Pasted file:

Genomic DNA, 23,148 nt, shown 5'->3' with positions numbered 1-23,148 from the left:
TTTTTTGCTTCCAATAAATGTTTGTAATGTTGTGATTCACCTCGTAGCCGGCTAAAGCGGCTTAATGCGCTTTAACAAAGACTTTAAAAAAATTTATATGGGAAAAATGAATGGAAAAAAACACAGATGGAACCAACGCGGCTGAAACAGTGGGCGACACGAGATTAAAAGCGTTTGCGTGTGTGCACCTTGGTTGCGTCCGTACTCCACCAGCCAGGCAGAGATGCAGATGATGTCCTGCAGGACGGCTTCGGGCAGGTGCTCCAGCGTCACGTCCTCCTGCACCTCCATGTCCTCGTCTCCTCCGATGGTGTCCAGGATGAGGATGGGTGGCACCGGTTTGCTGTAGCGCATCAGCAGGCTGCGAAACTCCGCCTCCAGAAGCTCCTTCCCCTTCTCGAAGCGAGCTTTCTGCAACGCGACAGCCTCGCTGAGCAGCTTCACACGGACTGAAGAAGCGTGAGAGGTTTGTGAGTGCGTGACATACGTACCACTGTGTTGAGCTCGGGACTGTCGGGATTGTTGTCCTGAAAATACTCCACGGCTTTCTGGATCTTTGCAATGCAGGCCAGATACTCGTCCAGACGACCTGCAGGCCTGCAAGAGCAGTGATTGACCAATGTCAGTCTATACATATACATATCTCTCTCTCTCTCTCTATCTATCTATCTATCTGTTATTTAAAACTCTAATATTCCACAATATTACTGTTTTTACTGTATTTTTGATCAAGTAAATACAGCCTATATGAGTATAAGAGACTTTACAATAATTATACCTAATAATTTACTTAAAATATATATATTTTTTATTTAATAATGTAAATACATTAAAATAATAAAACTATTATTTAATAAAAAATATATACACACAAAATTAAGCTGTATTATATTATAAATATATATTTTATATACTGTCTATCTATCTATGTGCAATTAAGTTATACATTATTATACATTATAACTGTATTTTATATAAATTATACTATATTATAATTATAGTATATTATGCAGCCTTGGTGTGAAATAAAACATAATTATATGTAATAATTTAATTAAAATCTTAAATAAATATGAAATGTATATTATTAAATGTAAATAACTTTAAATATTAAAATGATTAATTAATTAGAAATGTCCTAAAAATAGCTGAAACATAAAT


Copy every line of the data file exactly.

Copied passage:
Genomic DNA, 23,148 nt, shown 5'->3' with positions numbered 1-23,148 from the left:
TTTTTTGCTTCCAATAAATGTTTGTAATGTTGTGATTCACCTCGTAGCCGGCTAAAGCGGCTTAATGCGCTTTAACAAAGACTTTAAAAAAATTTATATGGGAAAAATGAATGGAAAAAAACACAGATGGAACCAACGCGGCTGAAACAGTGGGCGACACGAGATTAAAAGCGTTTGCGTGTGTGCACCTTGGTTGCGTCCGTACTCCACCAGCCAGGCAGAGATGCAGATGATGTCCTGCAGGACGGCTTCGGGCAGGTGCTCCAGCGTCACGTCCTCCTGCACCTCCATGTCCTCGTCTCCTCCGATGGTGTCCAGGATGAGGATGGGTGGCACCGGTTTGCTGTAGCGCATCAGCAGGCTGCGAAACTCCGCCTCCAGAAGCTCCTTCCCCTTCTCGAAGCGAGCTTTCTGCAACGCGACAGCCTCGCTGAGCAGCTTCACACGGACTGAAGAAGCGTGAGAGGTTTGTGAGTGCGTGACATACGTACCACTGTGTTGAGCTCGGGACTGTCGGGATTGTTGTCCTGAAAATACTCCACGGCTTTCTGGATCTTTGCAATGCAGGCCAGATACTCGTCCAGACGACCTGCAGGCCTGCAAGAGCAGTGATTGACCAATGTCAGTCTATACATATACATATCTCTCTCTCTCTCTCTATCTATCTATCTATCTGTTATTTAAAACTCTAATATTCCACAATATTACTGTTTTTACTGTATTTTTGATCAAGTAAATACAGCCTATATGAGTATAAGAGACTTTACAATAATTATACCTAATAATTTACTTAAAATATATATATTTTTTATTTAATAATGTAAATACATTAAAATAATAAAACTATTATTTAATAAAAAATATATACACACAAAATTAAGCTGTATTATATTATAAATATATATTTTATATACTGTCTATCTATCTATGTGCAATTAAGTTATACATTATTATACATTATAACTGTATTTTATATAAATTATACTATATTATAATTATAGTATATTATGCAGCCTTGGTGTGAAATAAAACATAATTATATGTAATAATTTAATTAAAATCTTAAATAAATATGAAATGTATATTATTAAATGTAAATAACTTTAAATATTAAAATGATTAATTAATTAGAAATGTCCTAAAAATAGCTGAAACATAAAT